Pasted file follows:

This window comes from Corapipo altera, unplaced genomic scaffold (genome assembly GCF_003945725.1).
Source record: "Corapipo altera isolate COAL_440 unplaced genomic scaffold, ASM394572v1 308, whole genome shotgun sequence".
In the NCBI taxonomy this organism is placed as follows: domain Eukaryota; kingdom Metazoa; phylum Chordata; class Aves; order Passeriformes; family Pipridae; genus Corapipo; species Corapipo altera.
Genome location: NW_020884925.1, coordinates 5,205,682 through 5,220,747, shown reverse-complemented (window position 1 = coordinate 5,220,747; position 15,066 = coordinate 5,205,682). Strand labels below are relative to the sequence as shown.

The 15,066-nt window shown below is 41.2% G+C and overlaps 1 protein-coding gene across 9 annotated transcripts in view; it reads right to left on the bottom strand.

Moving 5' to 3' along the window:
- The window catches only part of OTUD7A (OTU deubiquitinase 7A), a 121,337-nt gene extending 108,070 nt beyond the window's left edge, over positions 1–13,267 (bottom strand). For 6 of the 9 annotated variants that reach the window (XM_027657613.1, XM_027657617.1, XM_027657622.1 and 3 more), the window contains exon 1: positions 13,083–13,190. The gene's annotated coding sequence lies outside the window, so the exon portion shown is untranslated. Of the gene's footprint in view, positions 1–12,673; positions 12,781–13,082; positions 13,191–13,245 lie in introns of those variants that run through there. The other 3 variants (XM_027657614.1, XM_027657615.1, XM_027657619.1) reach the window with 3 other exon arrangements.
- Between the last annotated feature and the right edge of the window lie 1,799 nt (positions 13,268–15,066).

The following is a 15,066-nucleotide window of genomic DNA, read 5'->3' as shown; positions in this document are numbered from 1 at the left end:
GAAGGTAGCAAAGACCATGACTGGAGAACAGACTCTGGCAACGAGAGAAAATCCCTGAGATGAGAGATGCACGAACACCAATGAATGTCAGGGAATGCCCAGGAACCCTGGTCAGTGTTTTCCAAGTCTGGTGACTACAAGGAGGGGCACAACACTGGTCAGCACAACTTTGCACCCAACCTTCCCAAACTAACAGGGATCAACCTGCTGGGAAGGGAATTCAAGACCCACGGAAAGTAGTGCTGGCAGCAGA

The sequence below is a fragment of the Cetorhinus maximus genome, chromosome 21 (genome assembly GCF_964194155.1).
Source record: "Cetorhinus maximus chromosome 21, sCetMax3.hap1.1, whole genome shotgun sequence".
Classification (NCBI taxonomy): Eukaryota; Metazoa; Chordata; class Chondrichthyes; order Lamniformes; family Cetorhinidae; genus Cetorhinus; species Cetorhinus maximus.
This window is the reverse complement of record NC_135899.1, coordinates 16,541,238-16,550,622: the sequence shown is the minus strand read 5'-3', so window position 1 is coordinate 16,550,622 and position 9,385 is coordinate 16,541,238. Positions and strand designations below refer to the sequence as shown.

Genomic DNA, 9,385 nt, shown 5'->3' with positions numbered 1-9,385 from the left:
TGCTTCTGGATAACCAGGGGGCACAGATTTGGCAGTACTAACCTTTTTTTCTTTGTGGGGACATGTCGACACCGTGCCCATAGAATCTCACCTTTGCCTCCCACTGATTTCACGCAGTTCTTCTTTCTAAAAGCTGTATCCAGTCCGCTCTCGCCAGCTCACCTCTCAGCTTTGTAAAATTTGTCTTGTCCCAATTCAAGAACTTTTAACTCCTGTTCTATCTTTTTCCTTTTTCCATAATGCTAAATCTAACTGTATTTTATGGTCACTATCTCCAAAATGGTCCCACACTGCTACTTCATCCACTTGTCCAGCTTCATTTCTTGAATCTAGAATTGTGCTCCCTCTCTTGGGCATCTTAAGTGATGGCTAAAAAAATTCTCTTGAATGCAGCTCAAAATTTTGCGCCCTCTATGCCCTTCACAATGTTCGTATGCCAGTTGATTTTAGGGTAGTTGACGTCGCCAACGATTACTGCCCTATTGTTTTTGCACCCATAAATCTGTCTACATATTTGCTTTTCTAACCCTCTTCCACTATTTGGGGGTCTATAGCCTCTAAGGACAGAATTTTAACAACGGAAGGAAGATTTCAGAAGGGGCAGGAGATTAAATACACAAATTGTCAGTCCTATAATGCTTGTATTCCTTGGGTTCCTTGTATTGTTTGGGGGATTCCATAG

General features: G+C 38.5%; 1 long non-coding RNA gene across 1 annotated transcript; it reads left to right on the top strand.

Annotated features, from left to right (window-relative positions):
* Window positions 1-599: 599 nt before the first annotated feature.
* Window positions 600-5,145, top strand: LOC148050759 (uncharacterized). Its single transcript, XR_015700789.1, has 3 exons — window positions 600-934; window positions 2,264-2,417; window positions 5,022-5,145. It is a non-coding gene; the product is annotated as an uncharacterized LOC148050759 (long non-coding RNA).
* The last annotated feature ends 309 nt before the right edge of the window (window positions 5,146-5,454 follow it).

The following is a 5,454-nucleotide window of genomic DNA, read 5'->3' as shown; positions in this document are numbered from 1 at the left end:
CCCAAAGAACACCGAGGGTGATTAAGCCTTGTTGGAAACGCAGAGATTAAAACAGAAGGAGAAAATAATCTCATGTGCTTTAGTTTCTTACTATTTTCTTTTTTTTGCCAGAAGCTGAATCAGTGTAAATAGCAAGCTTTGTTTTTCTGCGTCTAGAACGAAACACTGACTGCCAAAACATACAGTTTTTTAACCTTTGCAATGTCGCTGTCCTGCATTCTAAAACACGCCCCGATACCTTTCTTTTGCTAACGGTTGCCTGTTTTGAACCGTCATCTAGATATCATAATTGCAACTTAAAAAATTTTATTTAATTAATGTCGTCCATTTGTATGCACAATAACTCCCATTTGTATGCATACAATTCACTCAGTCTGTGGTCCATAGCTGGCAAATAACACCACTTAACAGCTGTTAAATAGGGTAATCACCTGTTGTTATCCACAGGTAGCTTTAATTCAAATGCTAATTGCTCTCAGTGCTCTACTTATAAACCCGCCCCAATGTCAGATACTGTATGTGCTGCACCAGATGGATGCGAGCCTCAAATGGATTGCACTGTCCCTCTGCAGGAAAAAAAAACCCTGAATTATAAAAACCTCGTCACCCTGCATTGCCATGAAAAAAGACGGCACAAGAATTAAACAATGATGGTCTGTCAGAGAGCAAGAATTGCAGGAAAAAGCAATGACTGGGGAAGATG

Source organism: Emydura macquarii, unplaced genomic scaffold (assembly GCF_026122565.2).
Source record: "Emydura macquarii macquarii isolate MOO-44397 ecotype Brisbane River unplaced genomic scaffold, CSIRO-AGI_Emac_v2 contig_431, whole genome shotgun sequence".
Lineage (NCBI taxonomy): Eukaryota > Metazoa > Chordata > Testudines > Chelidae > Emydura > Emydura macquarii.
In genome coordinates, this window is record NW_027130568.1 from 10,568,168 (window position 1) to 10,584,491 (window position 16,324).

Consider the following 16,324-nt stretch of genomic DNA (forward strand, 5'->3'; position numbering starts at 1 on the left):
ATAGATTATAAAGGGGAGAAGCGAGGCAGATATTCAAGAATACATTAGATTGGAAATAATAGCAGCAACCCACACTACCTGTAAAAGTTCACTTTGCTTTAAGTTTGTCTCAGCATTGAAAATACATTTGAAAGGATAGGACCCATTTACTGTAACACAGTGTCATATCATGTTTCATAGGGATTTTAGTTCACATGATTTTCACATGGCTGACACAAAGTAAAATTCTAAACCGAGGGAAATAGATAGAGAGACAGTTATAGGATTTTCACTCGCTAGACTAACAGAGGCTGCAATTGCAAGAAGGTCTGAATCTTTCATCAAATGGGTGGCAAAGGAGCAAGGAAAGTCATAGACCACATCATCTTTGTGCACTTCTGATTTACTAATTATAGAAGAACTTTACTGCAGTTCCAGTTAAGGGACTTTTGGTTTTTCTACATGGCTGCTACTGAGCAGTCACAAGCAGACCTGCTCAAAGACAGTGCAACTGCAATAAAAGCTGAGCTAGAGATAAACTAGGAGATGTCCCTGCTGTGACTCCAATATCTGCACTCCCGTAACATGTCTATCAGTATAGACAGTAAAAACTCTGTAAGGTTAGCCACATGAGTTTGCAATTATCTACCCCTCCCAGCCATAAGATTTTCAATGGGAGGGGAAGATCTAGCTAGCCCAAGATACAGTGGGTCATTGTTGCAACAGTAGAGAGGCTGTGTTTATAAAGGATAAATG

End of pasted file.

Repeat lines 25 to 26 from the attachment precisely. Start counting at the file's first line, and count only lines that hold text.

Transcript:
Source record: "Emydura macquarii macquarii isolate MOO-44397 ecotype Brisbane River unplaced genomic scaffold, CSIRO-AGI_Emac_v2 contig_431, whole genome shotgun sequence".
Lineage (NCBI taxonomy): Eukaryota > Metazoa > Chordata > Testudines > Chelidae > Emydura > Emydura macquarii.